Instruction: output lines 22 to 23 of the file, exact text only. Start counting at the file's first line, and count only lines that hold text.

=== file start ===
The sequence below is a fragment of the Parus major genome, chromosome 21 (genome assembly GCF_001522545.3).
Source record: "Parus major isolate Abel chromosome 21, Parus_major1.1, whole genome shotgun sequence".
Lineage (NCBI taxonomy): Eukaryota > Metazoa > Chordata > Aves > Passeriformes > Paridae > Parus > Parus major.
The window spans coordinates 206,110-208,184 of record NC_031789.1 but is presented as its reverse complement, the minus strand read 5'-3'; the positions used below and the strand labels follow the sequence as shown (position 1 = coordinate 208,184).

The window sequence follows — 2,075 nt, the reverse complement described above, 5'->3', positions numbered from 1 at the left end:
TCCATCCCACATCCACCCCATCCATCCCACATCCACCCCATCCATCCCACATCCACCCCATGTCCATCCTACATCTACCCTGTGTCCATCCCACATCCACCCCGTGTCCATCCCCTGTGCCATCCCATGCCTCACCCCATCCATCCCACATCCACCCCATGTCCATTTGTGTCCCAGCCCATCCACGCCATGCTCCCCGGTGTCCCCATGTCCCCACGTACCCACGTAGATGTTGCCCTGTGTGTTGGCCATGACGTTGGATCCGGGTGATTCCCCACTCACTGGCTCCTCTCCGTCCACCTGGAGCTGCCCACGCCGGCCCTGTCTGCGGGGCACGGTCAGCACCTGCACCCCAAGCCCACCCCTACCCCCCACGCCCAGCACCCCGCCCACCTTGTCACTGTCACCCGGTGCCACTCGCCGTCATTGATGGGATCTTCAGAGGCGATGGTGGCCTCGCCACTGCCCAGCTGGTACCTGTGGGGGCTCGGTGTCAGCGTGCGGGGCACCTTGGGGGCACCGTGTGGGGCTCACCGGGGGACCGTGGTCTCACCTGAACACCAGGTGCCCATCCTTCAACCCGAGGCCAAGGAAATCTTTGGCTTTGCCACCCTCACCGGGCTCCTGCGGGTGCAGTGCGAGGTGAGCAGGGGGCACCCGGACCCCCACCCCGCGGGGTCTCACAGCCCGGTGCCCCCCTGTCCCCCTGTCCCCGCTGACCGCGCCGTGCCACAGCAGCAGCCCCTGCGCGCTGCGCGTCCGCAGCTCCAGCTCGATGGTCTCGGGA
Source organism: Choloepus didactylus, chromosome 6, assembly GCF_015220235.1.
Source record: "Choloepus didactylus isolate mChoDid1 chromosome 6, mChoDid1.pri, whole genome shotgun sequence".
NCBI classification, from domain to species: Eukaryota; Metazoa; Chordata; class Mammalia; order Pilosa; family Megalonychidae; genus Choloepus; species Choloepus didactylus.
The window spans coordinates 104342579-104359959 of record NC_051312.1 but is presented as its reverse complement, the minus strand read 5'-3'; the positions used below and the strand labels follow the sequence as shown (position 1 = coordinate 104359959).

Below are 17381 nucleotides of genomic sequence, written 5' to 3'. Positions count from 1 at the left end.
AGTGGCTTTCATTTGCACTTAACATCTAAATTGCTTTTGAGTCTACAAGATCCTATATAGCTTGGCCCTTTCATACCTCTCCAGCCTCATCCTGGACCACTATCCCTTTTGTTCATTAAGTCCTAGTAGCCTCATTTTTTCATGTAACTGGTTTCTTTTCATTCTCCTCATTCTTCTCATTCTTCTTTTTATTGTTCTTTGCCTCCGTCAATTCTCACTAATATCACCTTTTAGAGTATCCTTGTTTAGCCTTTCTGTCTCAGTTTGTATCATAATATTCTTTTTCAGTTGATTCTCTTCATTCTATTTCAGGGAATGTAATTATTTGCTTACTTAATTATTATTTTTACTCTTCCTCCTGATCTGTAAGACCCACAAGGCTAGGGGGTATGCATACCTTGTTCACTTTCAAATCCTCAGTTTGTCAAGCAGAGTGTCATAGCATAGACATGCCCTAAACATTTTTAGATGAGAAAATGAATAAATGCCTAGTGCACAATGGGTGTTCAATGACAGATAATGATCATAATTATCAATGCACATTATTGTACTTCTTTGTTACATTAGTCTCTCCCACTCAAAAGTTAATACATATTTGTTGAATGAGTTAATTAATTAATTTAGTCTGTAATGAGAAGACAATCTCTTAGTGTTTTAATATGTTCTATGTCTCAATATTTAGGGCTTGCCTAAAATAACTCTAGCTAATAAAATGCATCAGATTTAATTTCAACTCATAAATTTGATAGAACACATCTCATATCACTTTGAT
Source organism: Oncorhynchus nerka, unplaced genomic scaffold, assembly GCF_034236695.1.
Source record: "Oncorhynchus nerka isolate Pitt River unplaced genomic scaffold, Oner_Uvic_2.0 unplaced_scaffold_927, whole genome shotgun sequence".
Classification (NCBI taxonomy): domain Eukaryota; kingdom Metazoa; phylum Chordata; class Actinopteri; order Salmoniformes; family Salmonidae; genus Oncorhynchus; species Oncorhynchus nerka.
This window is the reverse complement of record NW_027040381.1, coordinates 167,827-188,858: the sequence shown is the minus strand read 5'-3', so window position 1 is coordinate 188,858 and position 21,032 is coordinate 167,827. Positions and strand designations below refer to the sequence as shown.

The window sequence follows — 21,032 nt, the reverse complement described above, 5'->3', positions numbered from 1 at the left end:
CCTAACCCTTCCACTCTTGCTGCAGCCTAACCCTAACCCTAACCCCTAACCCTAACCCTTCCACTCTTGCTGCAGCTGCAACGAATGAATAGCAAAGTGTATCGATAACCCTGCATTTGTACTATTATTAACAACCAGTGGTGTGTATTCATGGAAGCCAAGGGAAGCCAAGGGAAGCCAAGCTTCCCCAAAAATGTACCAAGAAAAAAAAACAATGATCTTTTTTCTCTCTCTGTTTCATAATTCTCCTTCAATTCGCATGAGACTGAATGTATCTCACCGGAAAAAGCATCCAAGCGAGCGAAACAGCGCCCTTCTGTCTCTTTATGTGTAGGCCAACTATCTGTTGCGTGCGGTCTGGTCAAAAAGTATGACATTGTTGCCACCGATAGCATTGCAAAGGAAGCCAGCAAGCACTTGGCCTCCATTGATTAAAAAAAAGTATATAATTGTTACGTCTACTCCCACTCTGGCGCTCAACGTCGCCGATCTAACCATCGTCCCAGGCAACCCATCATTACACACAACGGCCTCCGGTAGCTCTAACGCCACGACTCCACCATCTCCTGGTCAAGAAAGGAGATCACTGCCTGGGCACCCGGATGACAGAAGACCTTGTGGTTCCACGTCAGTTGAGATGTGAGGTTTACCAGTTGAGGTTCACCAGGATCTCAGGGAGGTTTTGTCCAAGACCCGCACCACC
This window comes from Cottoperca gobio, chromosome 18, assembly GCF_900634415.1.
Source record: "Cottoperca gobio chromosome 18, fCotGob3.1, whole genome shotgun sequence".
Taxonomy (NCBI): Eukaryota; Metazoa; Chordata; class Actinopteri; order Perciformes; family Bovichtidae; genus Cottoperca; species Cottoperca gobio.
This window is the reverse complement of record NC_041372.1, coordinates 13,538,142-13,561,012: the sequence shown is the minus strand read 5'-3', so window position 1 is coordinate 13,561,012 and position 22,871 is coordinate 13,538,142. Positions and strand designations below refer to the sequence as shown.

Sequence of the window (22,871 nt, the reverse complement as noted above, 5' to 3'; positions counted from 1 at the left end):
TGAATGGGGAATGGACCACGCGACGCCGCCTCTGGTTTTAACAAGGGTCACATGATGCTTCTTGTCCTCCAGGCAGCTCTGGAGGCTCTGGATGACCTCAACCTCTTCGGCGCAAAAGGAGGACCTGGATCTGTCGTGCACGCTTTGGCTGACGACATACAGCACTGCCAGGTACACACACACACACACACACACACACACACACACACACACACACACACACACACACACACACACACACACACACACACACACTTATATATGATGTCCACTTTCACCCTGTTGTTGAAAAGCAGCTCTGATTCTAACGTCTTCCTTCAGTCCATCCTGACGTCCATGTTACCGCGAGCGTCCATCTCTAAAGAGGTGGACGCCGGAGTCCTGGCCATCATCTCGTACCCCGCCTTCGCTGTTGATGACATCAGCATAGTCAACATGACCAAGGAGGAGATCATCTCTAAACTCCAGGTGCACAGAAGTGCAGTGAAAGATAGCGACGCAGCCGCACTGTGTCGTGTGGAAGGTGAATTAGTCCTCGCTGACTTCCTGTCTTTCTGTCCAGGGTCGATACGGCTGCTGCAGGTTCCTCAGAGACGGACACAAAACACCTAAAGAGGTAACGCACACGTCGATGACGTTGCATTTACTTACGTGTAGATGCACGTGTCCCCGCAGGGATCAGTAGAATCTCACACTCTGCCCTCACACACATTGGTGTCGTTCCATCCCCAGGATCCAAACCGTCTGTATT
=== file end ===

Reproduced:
This window is the reverse complement of record NC_041372.1, coordinates 13,538,142-13,561,012: the sequence shown is the minus strand read 5'-3', so window position 1 is coordinate 13,561,012 and position 22,871 is coordinate 13,538,142. Positions and strand designations below refer to the sequence as shown.

Sequence of the window (22,871 nt, the reverse complement as noted above, 5' to 3'; positions counted from 1 at the left end):